HBOS Reading Fraud

In January 2017, Lyndon Scourfield and Mark Dobson, both directors in HBOS’ Impaired Assets Division in Reading, together with (amongst others) David Mills, Michael Bancroft and Tony Cartwright of Quayside Corporate Services, were jailed for their part in the now infamous HBOS Reading fraud.

The HBOS Reading fraud is, unquestionably, one of the largest and most disgraceful banking scandals in UK history.

Over a period of many years, Lyndon Scourfield and his fellow co-conspirators defrauded and destroyed countless viable, but vulnerable, business customers who were supposed to be under their care.

The fraud took many forms, some crude, some subtle, but all motivated by greed.

One classic hallmark was the imposition of Quayside as purported turnaround consultants, but whose real purpose was to bleed companies dry through exorbitant, fictitious, consultancy fees.

Another feature was the deliberate abuse of overdraft facilities to choke companies to death and pick off their assets through captive liquidations or administrations.

Victims would invariably encounter personal abuse and bullying of the most vile and unprofessional kind.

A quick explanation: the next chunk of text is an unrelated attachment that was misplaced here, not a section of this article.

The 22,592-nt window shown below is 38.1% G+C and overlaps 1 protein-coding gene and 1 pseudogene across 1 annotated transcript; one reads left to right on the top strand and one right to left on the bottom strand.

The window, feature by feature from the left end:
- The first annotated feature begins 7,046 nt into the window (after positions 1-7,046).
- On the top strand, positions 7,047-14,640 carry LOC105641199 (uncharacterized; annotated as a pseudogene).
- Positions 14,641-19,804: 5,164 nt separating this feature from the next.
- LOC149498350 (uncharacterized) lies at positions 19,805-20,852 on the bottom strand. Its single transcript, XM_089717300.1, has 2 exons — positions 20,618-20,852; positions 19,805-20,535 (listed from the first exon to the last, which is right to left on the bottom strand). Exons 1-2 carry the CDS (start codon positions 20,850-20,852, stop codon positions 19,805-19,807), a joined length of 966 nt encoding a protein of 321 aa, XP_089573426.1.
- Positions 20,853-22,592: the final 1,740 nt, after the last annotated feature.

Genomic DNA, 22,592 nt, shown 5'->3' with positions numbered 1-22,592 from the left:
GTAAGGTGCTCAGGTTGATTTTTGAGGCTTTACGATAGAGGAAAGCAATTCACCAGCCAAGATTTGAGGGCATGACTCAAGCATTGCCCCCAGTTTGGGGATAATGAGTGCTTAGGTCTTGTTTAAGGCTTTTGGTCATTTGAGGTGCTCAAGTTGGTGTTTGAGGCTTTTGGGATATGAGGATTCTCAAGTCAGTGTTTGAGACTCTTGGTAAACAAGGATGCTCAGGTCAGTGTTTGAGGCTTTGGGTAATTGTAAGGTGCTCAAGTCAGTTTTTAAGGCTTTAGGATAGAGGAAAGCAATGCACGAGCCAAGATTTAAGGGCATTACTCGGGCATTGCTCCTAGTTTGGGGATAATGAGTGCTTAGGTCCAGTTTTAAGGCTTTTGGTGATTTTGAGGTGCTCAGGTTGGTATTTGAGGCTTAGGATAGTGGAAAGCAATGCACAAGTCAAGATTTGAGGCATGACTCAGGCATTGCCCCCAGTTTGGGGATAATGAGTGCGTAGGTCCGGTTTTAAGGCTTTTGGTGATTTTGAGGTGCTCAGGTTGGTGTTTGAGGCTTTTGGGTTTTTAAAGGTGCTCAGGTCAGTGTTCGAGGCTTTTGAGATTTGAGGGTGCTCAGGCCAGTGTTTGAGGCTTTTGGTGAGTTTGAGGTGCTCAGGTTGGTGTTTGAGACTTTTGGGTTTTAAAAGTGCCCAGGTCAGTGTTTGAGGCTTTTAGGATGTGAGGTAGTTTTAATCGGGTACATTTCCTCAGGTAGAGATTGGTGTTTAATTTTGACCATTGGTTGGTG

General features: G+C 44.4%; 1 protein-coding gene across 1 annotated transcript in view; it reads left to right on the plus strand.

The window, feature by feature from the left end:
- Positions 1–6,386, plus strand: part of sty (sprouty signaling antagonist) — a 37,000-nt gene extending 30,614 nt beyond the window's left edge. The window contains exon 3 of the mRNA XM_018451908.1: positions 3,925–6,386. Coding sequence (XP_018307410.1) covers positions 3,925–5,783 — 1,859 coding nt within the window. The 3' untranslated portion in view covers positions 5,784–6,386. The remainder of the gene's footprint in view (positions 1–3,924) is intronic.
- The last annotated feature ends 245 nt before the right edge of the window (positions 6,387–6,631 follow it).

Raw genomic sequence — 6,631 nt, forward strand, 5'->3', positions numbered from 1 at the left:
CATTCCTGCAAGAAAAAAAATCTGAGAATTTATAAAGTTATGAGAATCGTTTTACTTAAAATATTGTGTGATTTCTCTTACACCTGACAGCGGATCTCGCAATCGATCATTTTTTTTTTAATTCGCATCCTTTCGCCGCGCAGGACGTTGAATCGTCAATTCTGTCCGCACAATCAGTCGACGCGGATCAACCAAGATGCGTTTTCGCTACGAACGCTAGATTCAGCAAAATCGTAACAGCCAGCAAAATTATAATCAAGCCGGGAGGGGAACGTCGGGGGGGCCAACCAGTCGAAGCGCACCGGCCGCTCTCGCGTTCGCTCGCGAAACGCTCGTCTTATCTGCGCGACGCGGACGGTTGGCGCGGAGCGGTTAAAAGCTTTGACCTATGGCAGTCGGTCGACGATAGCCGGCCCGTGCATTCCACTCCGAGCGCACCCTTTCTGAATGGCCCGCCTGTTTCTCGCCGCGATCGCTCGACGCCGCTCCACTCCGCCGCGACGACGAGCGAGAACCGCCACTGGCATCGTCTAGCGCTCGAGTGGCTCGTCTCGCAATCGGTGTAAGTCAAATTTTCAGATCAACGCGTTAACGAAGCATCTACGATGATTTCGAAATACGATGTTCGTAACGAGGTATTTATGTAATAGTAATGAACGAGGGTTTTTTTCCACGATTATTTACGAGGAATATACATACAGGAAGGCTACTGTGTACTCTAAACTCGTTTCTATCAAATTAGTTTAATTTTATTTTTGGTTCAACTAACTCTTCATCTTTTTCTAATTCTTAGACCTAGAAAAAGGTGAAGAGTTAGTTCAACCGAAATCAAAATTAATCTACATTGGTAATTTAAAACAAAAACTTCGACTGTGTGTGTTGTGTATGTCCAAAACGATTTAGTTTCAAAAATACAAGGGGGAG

Total losses have been estimated at in excess of £1 billion.

Following the criminal trial, Lloyds Banking Group, which bought HBOS in 2009, set up an “independent” review, overseen by Professor Russel Griggs, which, it said, would provide “fair, swift and appropriate” compensation to victims.

However, the reality had proved very different with the Griggs Review facing widespread and severe criticism from victims, practitioners and Parliament alike over its design, operation and desultory offers of compensation.

As a consequence, LBG was forced to set up a separate review, headed by Sir Ross Cranston, a retired High Court Judge, to scrutinise the Griggs Review. Sir Ross Cranston delivered his report on 10 December 2019. Sir Ross subsequently published clarifications to the Recommendations made in the Cranston Report.

Following the conclusions of Sir Ross Cranston’s report, a further independent re-review headed by Sir David Foskett (“The Foskett Re-Review”) was established to reassess the direct and consequential (“D & C”) losses suffered by fraud victims. The deadline for opt-in to the Foskett Re-Review is Friday 4th September at 16:00 (see the Foskett Re-Review website).

In a separate development, LBG has also been obliged to set up a review to examine the extent to which it may itself be said to have covered up the Reading scandal since the time it acquired HBOS.

This review, which is headed by Dame Linda Dobbs, another retired High Court Judge, is likely to report in 2020.

To date, DaySparkes has represented over 30 individuals in their fight to secure fair compensation through the Griggs Review and High Court proceedings. In our experience, the fraud was not confined to the limited matters exposed through the criminal trial and did not always involve Quayside.

DaySparkes are uniquely and expertly qualified to advise on this and similar banking fraud matters.

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